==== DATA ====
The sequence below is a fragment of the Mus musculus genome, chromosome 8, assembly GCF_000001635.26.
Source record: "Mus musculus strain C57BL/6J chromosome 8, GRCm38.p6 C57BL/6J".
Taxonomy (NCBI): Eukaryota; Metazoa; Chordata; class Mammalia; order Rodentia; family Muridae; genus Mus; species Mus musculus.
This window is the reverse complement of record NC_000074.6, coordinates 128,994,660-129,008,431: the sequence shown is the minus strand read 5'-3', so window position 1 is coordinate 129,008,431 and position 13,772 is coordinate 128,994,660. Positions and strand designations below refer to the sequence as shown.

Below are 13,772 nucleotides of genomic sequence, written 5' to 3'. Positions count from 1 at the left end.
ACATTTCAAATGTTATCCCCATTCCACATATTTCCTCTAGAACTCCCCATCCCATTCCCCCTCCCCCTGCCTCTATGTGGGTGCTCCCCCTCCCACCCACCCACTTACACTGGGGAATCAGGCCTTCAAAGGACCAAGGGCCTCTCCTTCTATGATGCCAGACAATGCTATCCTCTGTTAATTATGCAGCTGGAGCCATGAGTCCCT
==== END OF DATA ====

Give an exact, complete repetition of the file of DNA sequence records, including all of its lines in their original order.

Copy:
The sequence below is a fragment of the Mus musculus genome, chromosome 8, assembly GCF_000001635.26.
Source record: "Mus musculus strain C57BL/6J chromosome 8, GRCm38.p6 C57BL/6J".
Taxonomy (NCBI): Eukaryota; Metazoa; Chordata; class Mammalia; order Rodentia; family Muridae; genus Mus; species Mus musculus.
This window is the reverse complement of record NC_000074.6, coordinates 128,994,660-129,008,431: the sequence shown is the minus strand read 5'-3', so window position 1 is coordinate 129,008,431 and position 13,772 is coordinate 128,994,660. Positions and strand designations below refer to the sequence as shown.

Below are 13,772 nucleotides of genomic sequence, written 5' to 3'. Positions count from 1 at the left end.
ACATTTCAAATGTTATCCCCATTCCACATATTTCCTCTAGAACTCCCCATCCCATTCCCCCTCCCCCTGCCTCTATGTGGGTGCTCCCCCTCCCACCCACCCACTTACACTGGGGAATCAGGCCTTCAAAGGACCAAGGGCCTCTCCTTCTATGATGCCAGACAATGCTATCCTCTGTTAATTATGCAGCTGGAGCCATGAGTCCCT